Cystic echinococcosis is a zoonosis caused by EG,[1] more commonly found within the rural areas of endemic regions.[2] In the present case, the patient's history of nomadism and marginalization was consistent with EG diagnosis,[3] even in the context of a large Western European city. Cardiac echinococcosis (CE) in the course of EG infection is uncommon with an estimated rate <2%, more often affecting the left ventricle.[4] The diagnosis is based on multiparametric assessment including clinical history and serologic and imaging evaluation.[4] Of note, serology might be affected by limitations leading to false-negative results;[5] hence, cardiac imaging has a central role in the CE diagnostic workup. In our patient, two-dimensional (2D)-echocardiography was instrumental in classifying the mass as CE2 and likely active echinococcus cyst,[6] whereas 3D-echocardiography better clarified its intramyocardial location. Localizing the cyst position has important clinical correlates, as it aids surgical planning and might suggest the subsequent development of specific and more severe complications, such as pericardial tamponade in the case of pericardial rupture of the cyst.[7] Finally, CMR added on the diagnostic evaluation, confirming ultrasonographic findings, identifying the fibrotic capsule,[8] and excluding the presence of adjunctive cardiac cysts. The treatment strategy in CE is based on small reports and usually includes the surgical excision of the mass,[9] however, given the patient's reluctance, this was not possible in our case.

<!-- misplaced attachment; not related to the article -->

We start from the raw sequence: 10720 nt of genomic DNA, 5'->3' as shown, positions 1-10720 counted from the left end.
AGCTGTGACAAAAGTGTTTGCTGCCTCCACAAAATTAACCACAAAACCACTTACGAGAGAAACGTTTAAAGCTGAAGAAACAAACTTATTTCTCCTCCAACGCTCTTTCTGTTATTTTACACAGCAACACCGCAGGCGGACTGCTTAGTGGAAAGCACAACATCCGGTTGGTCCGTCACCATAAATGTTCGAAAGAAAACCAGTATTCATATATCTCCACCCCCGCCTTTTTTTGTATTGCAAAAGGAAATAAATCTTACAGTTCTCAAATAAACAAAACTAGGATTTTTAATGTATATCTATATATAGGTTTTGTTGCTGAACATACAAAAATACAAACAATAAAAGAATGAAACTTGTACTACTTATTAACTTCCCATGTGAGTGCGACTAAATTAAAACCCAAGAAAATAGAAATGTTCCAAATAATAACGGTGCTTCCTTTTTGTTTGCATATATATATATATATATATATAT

We reported an uncommon case of right heart CE, in which multimodality imaging approach provided us with a comprehensive diagnostic evaluation, including accurate cyst localization, hemodynamic impact assessment, and tissue characterization. Our case suggests that irrespective of blood test findings, CE should be investigated by cardiac imaging in suspected individuals.

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Conflicts of interest

There are no conflicts of interest.

Consent to participate: the patient provided informed consent for the use of her records for research purpose.